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Jumping Worm


The jumping worm, Amynthas agrestis, is an invasive earthworm that has been recently reported in a yard in Arcata. The local extent of this invasive organism is currently unknown. It is typically introduced and spread via potted plants, potting mixes, or mulch.

Jumping Worm ID

The California Department of Food and Agriculture (CDFA) has labeled the jumping worm as an A-rated pest, meaning it can cause economic or environmental harm if it becomes established in the state.

The jumping worm can be distinguished from other earthworms by a milky-white band (the clitellum) wrapping all around and flush with its body near the head as well as its characteristic “jumping” when disturbed. 

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In nurseries, any jumping worms that are present are likely to be found underneath pots sitting on the ground or on landscape fabric. In forests and gardens they tend to be near the surface, just under accumulations of leaf litter or mulch.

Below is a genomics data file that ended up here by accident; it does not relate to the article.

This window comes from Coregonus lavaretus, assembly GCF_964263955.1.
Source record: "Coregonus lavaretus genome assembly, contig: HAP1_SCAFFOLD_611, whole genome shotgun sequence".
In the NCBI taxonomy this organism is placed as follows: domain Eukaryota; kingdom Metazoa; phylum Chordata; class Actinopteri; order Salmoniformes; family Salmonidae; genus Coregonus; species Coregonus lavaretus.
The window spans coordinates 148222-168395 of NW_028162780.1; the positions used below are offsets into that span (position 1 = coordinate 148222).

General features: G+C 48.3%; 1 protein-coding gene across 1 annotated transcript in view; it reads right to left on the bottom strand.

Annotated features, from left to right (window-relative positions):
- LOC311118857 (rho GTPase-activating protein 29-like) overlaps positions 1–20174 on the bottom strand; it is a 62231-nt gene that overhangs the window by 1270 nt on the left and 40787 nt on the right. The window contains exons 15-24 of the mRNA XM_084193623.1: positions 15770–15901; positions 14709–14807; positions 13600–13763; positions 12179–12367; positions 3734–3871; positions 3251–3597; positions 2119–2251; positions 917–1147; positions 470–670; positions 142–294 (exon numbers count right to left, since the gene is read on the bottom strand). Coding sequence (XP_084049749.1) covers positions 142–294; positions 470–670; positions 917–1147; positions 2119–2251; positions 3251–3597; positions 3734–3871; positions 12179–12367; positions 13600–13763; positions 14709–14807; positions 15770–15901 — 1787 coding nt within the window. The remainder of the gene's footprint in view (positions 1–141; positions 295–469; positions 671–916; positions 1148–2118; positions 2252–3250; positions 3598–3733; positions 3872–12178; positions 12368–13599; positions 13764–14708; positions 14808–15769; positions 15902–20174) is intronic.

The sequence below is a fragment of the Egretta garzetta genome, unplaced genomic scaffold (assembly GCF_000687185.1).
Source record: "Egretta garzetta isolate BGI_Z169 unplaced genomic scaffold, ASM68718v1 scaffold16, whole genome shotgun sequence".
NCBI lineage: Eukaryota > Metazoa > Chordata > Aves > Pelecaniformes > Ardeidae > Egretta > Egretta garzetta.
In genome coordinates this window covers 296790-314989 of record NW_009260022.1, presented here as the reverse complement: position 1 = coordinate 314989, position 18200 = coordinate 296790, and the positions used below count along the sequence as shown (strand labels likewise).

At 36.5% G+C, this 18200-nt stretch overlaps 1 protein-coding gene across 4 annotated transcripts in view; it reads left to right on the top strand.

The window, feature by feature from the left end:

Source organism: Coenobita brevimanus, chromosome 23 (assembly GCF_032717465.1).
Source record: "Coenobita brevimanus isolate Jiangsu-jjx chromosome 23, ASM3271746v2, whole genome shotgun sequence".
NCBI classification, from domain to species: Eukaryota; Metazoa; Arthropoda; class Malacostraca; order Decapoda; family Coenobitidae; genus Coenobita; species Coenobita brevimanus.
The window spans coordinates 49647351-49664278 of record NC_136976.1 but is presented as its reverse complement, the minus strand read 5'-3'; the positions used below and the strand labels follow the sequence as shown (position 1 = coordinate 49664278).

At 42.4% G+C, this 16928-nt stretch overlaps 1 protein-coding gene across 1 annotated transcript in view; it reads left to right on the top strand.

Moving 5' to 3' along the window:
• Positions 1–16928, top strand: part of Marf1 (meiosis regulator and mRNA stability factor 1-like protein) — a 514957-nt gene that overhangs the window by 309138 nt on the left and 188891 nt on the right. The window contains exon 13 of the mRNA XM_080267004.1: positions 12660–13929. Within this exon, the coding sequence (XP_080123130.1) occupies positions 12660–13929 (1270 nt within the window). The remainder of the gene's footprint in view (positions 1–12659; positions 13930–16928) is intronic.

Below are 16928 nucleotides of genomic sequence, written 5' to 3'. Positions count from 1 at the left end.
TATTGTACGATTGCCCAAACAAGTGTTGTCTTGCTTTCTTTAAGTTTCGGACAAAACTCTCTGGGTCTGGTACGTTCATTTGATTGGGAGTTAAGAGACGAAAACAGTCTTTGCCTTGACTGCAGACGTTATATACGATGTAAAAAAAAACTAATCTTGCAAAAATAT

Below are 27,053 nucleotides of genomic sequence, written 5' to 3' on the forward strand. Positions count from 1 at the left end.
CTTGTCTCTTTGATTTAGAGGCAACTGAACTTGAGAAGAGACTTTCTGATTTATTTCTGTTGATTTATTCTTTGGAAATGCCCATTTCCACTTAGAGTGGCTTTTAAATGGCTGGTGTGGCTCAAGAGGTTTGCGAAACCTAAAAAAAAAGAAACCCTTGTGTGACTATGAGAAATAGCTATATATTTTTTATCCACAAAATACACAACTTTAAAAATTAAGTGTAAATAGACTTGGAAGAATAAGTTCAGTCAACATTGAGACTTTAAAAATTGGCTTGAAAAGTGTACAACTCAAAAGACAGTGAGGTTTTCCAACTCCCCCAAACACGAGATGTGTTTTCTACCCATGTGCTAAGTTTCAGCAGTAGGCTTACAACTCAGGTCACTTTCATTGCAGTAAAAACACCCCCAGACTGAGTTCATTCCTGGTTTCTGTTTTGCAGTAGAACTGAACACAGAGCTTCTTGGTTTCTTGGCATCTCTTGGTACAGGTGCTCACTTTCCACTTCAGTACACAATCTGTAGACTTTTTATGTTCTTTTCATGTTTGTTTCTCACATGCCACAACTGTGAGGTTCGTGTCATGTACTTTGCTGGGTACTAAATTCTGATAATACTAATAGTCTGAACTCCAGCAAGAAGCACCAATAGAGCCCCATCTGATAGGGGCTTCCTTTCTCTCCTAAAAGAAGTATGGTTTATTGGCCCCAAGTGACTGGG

The Cornell Cooperative Extension has outlined some ways that individuals can help control their spread, including: 

  1. Not using them intentionally for bait or gardening.
  2. Pouring a mixture containing a gallon of water and one-third cup of ground yellow mustard on to your soil, which will force worms to the surface for removal.
  3. Covering damp soil in the late spring or summer with transparent polyethylene for two to three weeks or until the soil temperature reaches 104 degrees Fahrenheit for a minimum of three days.
  4. Picking them out of the soil and putting them in a bag, then throwing the bag away or leaving the bag in the sun for at least 10 minutes and then tossing it.

Read more about identifying and controlling the jumping worm HERE and HERE.